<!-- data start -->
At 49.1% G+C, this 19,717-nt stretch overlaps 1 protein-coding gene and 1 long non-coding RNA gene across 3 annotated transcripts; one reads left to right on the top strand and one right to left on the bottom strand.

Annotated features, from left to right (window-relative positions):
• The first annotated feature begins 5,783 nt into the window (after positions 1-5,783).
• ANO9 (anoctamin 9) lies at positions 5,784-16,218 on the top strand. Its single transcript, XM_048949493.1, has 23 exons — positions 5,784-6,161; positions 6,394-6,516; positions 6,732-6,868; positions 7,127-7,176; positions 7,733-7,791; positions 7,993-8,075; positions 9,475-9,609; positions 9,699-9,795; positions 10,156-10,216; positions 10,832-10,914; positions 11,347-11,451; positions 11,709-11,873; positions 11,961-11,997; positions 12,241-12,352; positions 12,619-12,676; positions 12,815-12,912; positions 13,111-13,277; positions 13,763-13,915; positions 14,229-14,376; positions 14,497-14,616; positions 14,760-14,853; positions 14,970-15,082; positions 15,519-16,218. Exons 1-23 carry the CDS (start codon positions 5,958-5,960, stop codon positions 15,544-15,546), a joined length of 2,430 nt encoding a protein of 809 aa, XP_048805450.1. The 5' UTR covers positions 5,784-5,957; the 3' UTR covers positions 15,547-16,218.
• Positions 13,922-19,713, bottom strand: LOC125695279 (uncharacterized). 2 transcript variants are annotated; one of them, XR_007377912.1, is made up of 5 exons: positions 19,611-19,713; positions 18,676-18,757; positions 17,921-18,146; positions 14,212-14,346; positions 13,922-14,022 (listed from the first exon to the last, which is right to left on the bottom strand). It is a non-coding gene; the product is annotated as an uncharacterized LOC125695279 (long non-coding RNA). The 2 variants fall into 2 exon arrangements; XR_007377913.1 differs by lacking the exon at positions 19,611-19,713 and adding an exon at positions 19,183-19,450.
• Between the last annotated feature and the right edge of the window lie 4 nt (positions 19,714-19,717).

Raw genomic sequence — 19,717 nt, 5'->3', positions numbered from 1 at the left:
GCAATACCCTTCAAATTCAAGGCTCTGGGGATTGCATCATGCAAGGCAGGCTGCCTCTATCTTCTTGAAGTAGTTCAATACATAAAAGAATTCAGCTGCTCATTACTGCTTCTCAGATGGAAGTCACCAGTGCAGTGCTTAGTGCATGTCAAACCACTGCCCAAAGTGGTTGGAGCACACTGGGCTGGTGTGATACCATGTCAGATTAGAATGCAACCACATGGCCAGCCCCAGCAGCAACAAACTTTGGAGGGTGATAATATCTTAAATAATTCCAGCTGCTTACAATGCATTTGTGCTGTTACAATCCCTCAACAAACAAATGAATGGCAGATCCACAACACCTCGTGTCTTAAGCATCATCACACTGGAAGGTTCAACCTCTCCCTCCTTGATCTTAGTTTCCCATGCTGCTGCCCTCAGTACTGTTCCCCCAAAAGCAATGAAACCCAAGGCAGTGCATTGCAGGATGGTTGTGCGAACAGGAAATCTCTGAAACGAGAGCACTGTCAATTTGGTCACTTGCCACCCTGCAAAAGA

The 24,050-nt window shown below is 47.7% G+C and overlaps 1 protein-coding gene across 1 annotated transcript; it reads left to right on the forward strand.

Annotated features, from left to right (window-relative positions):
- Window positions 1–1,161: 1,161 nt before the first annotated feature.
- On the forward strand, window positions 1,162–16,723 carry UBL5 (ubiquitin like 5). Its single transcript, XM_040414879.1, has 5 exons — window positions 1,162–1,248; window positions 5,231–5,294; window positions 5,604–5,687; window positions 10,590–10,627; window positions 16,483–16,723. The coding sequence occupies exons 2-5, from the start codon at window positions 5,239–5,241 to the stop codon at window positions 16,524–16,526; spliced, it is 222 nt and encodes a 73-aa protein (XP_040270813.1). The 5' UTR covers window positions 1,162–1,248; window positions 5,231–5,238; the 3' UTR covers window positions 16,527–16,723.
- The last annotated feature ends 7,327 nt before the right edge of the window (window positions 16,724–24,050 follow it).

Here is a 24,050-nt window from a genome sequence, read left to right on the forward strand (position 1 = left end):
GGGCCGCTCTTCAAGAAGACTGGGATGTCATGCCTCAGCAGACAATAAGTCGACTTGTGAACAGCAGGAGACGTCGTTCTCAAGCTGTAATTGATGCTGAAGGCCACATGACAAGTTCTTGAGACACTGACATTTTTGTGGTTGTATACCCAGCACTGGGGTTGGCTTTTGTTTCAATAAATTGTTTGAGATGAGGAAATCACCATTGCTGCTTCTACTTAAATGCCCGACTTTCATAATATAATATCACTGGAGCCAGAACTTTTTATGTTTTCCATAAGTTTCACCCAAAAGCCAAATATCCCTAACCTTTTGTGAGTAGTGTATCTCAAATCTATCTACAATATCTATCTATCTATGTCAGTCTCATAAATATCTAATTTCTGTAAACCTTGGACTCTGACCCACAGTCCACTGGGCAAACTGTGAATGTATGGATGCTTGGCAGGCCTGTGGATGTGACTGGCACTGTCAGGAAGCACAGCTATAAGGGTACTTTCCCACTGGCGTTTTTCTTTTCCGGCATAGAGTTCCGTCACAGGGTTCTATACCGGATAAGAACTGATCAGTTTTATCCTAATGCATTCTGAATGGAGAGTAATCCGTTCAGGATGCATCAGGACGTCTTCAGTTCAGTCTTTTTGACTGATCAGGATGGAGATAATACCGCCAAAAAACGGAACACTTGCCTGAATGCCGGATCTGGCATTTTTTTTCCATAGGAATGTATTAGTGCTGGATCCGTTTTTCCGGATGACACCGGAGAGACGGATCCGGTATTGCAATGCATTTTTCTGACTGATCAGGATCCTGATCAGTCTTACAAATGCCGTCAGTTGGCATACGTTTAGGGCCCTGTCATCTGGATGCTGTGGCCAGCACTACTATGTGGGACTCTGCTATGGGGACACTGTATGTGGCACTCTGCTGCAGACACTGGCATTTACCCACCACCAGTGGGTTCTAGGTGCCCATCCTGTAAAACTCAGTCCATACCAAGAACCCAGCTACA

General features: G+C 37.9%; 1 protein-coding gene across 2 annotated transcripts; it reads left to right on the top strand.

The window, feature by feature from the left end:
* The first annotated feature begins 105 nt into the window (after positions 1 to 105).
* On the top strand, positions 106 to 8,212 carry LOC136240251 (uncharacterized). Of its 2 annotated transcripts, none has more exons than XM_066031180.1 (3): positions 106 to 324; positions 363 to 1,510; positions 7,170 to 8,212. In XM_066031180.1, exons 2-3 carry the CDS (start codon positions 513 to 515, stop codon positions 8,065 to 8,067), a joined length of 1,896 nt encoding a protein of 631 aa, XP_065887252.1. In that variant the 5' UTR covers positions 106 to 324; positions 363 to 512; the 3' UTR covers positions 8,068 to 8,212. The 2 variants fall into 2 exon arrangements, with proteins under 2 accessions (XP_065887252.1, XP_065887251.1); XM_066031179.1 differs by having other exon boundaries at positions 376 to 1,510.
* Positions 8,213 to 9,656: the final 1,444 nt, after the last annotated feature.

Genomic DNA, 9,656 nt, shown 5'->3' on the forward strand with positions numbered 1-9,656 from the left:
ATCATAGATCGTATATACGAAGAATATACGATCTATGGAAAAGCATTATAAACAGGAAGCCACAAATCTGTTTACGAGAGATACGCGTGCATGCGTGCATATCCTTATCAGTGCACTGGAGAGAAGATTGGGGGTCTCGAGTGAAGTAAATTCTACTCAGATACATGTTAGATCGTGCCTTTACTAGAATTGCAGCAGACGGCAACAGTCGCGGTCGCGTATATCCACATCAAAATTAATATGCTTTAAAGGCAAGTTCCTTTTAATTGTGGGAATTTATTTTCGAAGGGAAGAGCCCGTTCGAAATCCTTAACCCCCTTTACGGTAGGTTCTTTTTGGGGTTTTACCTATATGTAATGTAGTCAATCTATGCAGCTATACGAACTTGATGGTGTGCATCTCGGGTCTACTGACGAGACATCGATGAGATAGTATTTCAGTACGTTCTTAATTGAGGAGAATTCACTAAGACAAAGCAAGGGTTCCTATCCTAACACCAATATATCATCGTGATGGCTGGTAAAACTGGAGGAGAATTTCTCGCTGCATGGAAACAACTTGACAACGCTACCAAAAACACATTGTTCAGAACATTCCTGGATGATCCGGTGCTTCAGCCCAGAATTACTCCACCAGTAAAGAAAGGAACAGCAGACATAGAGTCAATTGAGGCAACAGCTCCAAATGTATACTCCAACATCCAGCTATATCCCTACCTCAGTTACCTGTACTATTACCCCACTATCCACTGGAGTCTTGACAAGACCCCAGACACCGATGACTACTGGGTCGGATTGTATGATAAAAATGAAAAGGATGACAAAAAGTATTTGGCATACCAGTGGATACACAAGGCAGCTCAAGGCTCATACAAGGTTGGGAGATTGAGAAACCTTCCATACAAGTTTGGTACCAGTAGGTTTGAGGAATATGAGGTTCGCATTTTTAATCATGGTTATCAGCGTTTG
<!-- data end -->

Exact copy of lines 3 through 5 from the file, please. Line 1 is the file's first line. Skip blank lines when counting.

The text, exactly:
• The first annotated feature begins 5,783 nt into the window (after positions 1-5,783).
• ANO9 (anoctamin 9) lies at positions 5,784-16,218 on the top strand. Its single transcript, XM_048949493.1, has 23 exons — positions 5,784-6,161; positions 6,394-6,516; positions 6,732-6,868; positions 7,127-7,176; positions 7,733-7,791; positions 7,993-8,075; positions 9,475-9,609; positions 9,699-9,795; positions 10,156-10,216; positions 10,832-10,914; positions 11,347-11,451; positions 11,709-11,873; positions 11,961-11,997; positions 12,241-12,352; positions 12,619-12,676; positions 12,815-12,912; positions 13,111-13,277; positions 13,763-13,915; positions 14,229-14,376; positions 14,497-14,616; positions 14,760-14,853; positions 14,970-15,082; positions 15,519-16,218. Exons 1-23 carry the CDS (start codon positions 5,958-5,960, stop codon positions 15,544-15,546), a joined length of 2,430 nt encoding a protein of 809 aa, XP_048805450.1. The 5' UTR covers positions 5,784-5,957; the 3' UTR covers positions 15,547-16,218.
• Positions 13,922-19,713, bottom strand: LOC125695279 (uncharacterized). 2 transcript variants are annotated; one of them, XR_007377912.1, is made up of 5 exons: positions 19,611-19,713; positions 18,676-18,757; positions 17,921-18,146; positions 14,212-14,346; positions 13,922-14,022 (listed from the first exon to the last, which is right to left on the bottom strand). It is a non-coding gene; the product is annotated as an uncharacterized LOC125695279 (long non-coding RNA). The 2 variants fall into 2 exon arrangements; XR_007377913.1 differs by lacking the exon at positions 19,611-19,713 and adding an exon at positions 19,183-19,450.